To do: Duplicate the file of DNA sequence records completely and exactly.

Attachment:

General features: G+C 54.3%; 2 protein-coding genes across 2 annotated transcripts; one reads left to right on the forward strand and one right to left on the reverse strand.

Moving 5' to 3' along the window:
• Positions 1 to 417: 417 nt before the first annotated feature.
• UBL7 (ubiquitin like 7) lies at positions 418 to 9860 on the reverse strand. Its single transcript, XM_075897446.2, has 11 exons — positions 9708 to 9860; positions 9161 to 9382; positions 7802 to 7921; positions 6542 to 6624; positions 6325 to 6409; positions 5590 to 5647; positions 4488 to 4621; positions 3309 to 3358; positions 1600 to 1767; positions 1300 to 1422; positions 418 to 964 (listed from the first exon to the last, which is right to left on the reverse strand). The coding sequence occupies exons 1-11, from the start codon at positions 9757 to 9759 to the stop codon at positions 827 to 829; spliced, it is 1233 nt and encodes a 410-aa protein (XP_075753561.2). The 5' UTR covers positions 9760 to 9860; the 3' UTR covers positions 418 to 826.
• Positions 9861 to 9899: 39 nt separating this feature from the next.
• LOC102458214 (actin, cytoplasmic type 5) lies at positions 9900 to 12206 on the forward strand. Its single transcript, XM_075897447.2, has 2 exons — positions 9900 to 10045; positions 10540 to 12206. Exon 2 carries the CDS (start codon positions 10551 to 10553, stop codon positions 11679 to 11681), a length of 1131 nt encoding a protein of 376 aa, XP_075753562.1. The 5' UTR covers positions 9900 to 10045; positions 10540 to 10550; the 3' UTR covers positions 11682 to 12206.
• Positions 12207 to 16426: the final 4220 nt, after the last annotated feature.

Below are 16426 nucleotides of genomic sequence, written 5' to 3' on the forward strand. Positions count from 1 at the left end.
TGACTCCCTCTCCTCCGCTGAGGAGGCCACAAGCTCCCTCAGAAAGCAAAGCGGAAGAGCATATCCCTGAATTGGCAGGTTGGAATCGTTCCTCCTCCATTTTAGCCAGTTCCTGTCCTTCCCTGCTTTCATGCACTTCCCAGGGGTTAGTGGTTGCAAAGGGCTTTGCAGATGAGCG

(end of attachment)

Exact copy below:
General features: G+C 54.3%; 2 protein-coding genes across 2 annotated transcripts; one reads left to right on the forward strand and one right to left on the reverse strand.

Moving 5' to 3' along the window:
• Positions 1 to 417: 417 nt before the first annotated feature.
• UBL7 (ubiquitin like 7) lies at positions 418 to 9860 on the reverse strand. Its single transcript, XM_075897446.2, has 11 exons — positions 9708 to 9860; positions 9161 to 9382; positions 7802 to 7921; positions 6542 to 6624; positions 6325 to 6409; positions 5590 to 5647; positions 4488 to 4621; positions 3309 to 3358; positions 1600 to 1767; positions 1300 to 1422; positions 418 to 964 (listed from the first exon to the last, which is right to left on the reverse strand). The coding sequence occupies exons 1-11, from the start codon at positions 9757 to 9759 to the stop codon at positions 827 to 829; spliced, it is 1233 nt and encodes a 410-aa protein (XP_075753561.2). The 5' UTR covers positions 9760 to 9860; the 3' UTR covers positions 418 to 826.
• Positions 9861 to 9899: 39 nt separating this feature from the next.
• LOC102458214 (actin, cytoplasmic type 5) lies at positions 9900 to 12206 on the forward strand. Its single transcript, XM_075897447.2, has 2 exons — positions 9900 to 10045; positions 10540 to 12206. Exon 2 carries the CDS (start codon positions 10551 to 10553, stop codon positions 11679 to 11681), a length of 1131 nt encoding a protein of 376 aa, XP_075753562.1. The 5' UTR covers positions 9900 to 10045; positions 10540 to 10550; the 3' UTR covers positions 11682 to 12206.
• Positions 12207 to 16426: the final 4220 nt, after the last annotated feature.

Below are 16426 nucleotides of genomic sequence, written 5' to 3' on the forward strand. Positions count from 1 at the left end.
TGACTCCCTCTCCTCCGCTGAGGAGGCCACAAGCTCCCTCAGAAAGCAAAGCGGAAGAGCATATCCCTGAATTGGCAGGTTGGAATCGTTCCTCCTCCATTTTAGCCAGTTCCTGTCCTTCCCTGCTTTCATGCACTTCCCAGGGGTTAGTGGTTGCAAAGGGCTTTGCAGATGAGCG